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Among its many affordances, Twitter can be a powerful public note taking tool.

At the end of a rich and exhausting conference entitled Thinking the Plural organized to celebrate the work and teaching of Richard J. Bernstein, I used Twitter to focus my attention during his final plenary keynote address on engaged fallibilistic pluralism.

I share these public notes here both for my own future reference and research, and also, of course, to make them accessible to you for your thoughts and comments. Perhaps so doing will afford us an opportunity to put engaged fallibilistic pluralism into practice.

The lecture, which as will be seen, Bernstein characterized as a pep-talk, further expands upon Bernstein’s 1988 APA Presidential Address entitled, “Pragmatism, Pluralism and the Healing of Wounds.”

That text was itself the starting point of my own attempt to articulate an Ethics of Philosophy in a Digital Age. The virtues of engaged fallibilistic pluralism are learned through practice, so perhaps this site can continue to serve as practice field.

Richard J. Bernstein: Engaged Fallibilistic Pluralism


Here Bernstein articulates an inclusive and open vision of engagement. This vision animates our work on the Public Philosophy Journal, and specifically our attempts to create an open peer review ecosystem that will reward community members for, as Bernstein says below, endeavoring to see the position of the other in the best possible light.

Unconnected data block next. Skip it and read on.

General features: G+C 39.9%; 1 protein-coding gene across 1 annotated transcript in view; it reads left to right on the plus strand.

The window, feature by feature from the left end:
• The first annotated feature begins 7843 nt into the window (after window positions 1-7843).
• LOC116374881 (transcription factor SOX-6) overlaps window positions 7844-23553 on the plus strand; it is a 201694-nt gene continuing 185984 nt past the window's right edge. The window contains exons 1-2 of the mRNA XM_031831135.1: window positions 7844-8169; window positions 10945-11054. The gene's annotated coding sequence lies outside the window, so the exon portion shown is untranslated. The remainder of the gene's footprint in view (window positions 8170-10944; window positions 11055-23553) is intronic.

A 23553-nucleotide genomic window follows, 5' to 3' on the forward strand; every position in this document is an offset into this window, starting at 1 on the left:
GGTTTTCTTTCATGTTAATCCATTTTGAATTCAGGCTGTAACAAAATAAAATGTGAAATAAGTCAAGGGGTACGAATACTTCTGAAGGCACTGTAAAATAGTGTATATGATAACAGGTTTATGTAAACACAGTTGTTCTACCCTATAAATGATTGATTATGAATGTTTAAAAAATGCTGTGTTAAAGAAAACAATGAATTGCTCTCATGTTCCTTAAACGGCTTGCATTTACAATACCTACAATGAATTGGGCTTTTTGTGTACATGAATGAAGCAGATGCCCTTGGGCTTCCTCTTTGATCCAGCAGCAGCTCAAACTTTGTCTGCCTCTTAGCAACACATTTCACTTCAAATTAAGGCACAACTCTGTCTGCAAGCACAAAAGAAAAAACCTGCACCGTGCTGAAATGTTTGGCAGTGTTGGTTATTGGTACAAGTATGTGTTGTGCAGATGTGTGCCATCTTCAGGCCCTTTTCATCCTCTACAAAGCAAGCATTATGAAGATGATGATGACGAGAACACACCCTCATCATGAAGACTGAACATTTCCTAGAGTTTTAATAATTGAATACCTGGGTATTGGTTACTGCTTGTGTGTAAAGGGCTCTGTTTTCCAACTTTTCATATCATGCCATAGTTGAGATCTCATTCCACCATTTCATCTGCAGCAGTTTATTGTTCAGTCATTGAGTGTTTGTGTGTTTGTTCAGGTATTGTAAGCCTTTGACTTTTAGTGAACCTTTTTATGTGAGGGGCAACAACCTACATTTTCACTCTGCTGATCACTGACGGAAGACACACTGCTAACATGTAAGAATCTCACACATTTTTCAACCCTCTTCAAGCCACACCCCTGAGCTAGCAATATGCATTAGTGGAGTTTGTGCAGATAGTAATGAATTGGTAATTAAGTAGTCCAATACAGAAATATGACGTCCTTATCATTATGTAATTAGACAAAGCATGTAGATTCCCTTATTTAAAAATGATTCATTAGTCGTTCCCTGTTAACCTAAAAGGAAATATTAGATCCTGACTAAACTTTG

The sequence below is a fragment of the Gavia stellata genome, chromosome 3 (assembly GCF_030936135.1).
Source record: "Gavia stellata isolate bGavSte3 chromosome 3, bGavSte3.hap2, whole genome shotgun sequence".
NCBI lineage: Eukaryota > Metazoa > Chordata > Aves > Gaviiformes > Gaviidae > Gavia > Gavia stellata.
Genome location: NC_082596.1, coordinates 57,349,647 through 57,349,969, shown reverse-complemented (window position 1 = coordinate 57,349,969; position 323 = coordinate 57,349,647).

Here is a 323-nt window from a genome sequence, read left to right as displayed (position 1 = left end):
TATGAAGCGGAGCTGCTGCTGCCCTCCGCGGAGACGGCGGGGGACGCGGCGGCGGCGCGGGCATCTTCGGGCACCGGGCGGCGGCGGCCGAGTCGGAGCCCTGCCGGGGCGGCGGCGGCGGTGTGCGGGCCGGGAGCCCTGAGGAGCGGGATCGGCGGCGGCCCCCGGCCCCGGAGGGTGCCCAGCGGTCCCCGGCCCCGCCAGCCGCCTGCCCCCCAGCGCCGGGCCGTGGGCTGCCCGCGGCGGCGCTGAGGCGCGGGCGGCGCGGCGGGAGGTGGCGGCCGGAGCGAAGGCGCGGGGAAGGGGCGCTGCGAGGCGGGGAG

The manner in which Bernstein below embraces and emphasizes the need to be public in our fallibilism ought itself to be highlighted. In the 1988 address, he puts it this way: “For it is only by submitting our hypotheses to public critical discussion that we become aware of what is valid in our claims and what fails to withstand critical scrutiny.” 1


In this section, Bernstein returned to James, but he also attempted to root the idea of pluralism in the spirit of the New School itself. Horace Kallen, a founding member of the New School and the first Jew to teach at Princeton, criticized the rhetoric of the melting pot in his 1915 article in the Nation. In short, to talk of a melting pot is not to respect and welcome a plurality of perspectives, but an attempt to establish and reinforce the powerful structures of assimilation.

  1. Bernstein, Richard J. “Pragmatism, Pluralism and the Healing of Wounds.” Proceedings and Addresses of the American Philosophical Association 63, no. 3 (November 1, 1989): 5–18. doi:10.2307/3130079.

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